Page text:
Picture this. It’s the summer of 1976. Somewhere in the middle of America—wait, let’s be more precise—somewhere in the middle of Virginia, a station wagon full of Bermudians is labouring along the Blue Ridge Parkway. Taking the scenic route.
If you look closely, you will see that the back seat is chock full of kids, all praying that they will not have to stop in another lay-by and peer down into another holler (so big you could drop the island into it and never see it again) to spot the ruins of another hovel where once upon a time, a poor man and his poor wife lived very unhappily with their 17 children.
In the front seat, Mom and Dad are having his and hers nervous breakdowns, as he attempts to negotiate hairpin turns and ignore the squawkings from behind, and she tries to navigate and answer increasingly tetchy questions, all variations on the “Are We Almost There?” theme.
Yes, it’s the Hughes Family Vacation—and “there” is my Aunt Anne and Uncle Skip’s house in the Shenandoah Valley.
The only thing keeping us from turning on each other, like six rats in an overheated sack, is the radio. Mercifully, it is a vintage summer for sing-along pop. Paul McCartney and Wings’s “Silly Love Songs” vying for air space with their new single, “Let ‘Em In” (“Someone’s knocking on the do-or!”). And Dad’s darling, Neil Diamond, trying to topple both of them off their perch with “If You Know What I Mean.”
And then there’s my favourite: “Say You Love Me” by Fleetwood Mac. I’d heard of the band already. Their single “Rhiannon,” sung by Stevie Nicks and spookily sophisticated (particularly to the ears of a spookily unsophisticated teenager, weaned on music dished up by David Lopes on the Breakfast Show), had been the soundtrack of the spring.
“Say You Love Me,” though, was something—and someone—else. A chiming, sunny song from the other girl in the band, Christine McVie, made for back-seat backing singers. “Have mercy, baby, on a poor girl like me.”  Sing it, sister!
Now, fast forward 40 years…I am queueing with thousands of other aging groovers, all flexing our arthritic knees in anticipation of a long night on our feet at London’s O2 arena. It has taken me almost half a century to get here, but I am finally going to see The Mac (as we hipsters like to call them) in the flesh.
And not just any old incarnation of the band. Oh no! Tonight, they are all here: including the elusive McVie who, thanks to stage fright, has been absent from the lineup for more than a decade. Christine may have conquered her nerves, but I have to confess I am apprehensive.
I have been a fan for most of my life despite, or possibly because of, their awe-inspiring excesses—romantic and chemical—as well as their poptastic hits. I listened to them not only in the car with my parents, but in dorm rooms with my friends and in the kitchen with my children. But I had never seen them live. And now? They’re old! I’m old, too. But then I’m not a rock ‘n’ roll legend, so expectations are lower. What if they’re—whisper it—rubbish?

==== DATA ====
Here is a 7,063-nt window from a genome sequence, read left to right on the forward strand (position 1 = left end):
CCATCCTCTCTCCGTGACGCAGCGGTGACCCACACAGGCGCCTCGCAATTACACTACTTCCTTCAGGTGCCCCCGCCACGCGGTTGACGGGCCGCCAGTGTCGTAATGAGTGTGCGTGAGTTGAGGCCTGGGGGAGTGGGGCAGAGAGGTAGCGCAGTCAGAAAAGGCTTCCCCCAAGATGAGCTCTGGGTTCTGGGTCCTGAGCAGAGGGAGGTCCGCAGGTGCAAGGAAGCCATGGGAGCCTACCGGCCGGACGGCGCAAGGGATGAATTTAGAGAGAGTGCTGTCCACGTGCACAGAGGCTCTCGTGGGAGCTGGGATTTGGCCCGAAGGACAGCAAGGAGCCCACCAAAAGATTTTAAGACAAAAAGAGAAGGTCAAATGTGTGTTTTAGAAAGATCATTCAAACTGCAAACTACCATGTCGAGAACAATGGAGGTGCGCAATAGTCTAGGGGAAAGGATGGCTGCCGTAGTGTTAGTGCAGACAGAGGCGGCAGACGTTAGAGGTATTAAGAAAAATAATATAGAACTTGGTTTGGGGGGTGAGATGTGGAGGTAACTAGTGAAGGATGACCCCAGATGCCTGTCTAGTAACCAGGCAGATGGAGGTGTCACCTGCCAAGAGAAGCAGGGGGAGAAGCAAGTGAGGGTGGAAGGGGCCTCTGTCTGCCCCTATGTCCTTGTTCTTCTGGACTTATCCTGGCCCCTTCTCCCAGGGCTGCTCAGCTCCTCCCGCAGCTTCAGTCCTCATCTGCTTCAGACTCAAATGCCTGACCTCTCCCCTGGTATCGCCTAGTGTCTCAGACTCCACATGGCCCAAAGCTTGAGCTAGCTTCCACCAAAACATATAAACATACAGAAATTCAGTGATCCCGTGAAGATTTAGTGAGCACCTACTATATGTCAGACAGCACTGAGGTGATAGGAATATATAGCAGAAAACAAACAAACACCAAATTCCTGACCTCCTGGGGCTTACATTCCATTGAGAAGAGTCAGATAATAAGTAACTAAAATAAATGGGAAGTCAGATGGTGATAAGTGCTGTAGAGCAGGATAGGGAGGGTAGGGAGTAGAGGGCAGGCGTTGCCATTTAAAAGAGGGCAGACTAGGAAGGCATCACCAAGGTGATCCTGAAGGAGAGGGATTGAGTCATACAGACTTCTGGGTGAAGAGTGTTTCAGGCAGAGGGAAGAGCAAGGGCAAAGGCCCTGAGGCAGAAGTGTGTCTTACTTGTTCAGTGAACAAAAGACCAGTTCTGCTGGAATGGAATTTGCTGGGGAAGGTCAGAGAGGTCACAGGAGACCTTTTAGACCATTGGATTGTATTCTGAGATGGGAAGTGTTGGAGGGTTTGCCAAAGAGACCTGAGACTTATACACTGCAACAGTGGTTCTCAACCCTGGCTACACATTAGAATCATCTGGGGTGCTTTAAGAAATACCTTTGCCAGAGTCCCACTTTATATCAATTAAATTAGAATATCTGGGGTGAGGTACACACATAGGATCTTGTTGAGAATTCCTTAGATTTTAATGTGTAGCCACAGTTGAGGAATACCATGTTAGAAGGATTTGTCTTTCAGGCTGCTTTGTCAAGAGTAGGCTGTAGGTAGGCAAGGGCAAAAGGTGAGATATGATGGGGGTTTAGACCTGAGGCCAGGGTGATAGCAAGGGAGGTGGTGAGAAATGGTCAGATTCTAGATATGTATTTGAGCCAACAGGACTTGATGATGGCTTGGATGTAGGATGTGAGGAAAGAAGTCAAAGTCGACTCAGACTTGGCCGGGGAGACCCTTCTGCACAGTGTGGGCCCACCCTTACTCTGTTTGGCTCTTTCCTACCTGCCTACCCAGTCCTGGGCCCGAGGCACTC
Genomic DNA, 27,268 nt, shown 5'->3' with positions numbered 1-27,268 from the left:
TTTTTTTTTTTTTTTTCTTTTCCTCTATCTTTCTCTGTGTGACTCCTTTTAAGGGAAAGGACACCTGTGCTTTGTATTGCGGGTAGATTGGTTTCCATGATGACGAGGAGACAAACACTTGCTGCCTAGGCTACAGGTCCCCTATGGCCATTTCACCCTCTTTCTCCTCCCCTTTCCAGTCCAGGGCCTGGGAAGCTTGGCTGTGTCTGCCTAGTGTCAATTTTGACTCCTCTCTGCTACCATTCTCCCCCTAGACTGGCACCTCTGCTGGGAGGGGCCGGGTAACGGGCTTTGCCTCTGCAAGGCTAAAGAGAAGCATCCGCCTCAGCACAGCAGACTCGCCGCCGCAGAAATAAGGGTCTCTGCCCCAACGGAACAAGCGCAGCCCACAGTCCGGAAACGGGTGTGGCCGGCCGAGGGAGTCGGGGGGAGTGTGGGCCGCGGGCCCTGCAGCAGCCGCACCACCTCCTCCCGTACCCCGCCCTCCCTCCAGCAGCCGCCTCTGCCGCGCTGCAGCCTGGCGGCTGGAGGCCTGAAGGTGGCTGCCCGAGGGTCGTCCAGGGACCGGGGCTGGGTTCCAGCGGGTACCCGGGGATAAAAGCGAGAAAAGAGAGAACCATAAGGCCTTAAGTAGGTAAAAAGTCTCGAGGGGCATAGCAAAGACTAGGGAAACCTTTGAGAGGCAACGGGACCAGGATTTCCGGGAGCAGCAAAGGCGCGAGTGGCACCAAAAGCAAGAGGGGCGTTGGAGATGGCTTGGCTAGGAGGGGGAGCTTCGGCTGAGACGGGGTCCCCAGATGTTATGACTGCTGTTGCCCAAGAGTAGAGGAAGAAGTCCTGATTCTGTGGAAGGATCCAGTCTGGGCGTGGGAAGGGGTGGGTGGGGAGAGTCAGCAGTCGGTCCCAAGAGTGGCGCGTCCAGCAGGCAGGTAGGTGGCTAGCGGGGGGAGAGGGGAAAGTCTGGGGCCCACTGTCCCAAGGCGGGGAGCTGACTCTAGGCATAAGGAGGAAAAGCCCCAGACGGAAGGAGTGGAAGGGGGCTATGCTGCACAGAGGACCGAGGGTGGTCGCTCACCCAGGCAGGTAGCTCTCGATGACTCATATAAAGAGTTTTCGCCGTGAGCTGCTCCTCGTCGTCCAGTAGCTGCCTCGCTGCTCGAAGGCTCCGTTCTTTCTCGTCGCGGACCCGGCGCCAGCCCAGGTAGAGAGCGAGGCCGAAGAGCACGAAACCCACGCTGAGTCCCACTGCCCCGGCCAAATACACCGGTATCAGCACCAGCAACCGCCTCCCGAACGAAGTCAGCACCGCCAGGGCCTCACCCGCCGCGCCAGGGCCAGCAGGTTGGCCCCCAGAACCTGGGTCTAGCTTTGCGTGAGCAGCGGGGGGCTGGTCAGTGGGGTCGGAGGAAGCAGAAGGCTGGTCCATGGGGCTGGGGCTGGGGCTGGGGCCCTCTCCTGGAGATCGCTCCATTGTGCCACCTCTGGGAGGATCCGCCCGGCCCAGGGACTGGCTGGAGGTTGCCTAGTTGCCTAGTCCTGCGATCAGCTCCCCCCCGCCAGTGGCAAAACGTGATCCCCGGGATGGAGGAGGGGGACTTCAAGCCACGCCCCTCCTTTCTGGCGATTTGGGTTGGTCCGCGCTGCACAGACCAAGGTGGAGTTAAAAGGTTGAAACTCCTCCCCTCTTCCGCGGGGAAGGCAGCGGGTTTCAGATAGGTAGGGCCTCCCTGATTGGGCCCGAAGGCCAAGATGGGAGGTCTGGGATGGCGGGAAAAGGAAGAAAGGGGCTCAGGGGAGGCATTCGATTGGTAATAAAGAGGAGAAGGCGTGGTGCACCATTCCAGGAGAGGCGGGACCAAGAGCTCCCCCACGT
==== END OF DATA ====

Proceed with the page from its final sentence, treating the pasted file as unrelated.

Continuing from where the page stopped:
The early buzz is not encouraging. “Pop Bitch says Mick Fleetwood had to have a second drummer playing behind him last night on a little drum kit,” my husband reports glumly. (Pop Bitch, in case you’re worried, is not some louche friend but a show biz gossip site.) A concealed midget drummer. Only a band as big as The Mac could get away with something like that—although clearly it is not good news.
The lights dim. And there they are. Stevie still looking witchy, with what appears to be a tasselled tablecloth draped over her golden head. Still channelling crazy with a capital “c”—although now of the eccentric-great-aunt variety, rather than the lock-up-your-frontmen kind. But still with that unbelievable voice: like a Black & Decker planer on crack cocaine.
Lindsey Buckingham is thin as a whip and fizzing with energy.
His face is slightly scary, like a man frozen in a wind tunnel, but he plays the guitar like a god, fingers flying over the frets till they’re just a blur.
John McVie, well let’s be honest, John looks a bit glum. But I suppose that’s natural, given that (a) he’s in the shadow of Mick’s drum kit, which is the size of Mount Doom, and (b) everyone is making a tremendous fuss of his ex, Christine.
And finally, Fleetwood—at the heart of everything and sans (I’m pleased to report) Mini-Me backup. Snowy haired but still with that vestigial ponytail, and beaming like a bad Santa who’s decided on a late career change and is pleased with the move. After 10 minutes, I’m afraid he might have a heart attack, so ferociously is he attacking those skins.  After 20 minutes, I think I’m having one too, although it’s probably less arrhythmia and more the giant speakers.
And then they play it. My song. Christine strikes the opening chords. Lindsey gets cracking on the banjo. And it’s…perfect.  The years melt away. And I am 16 again. And you know what? It was worth the wait.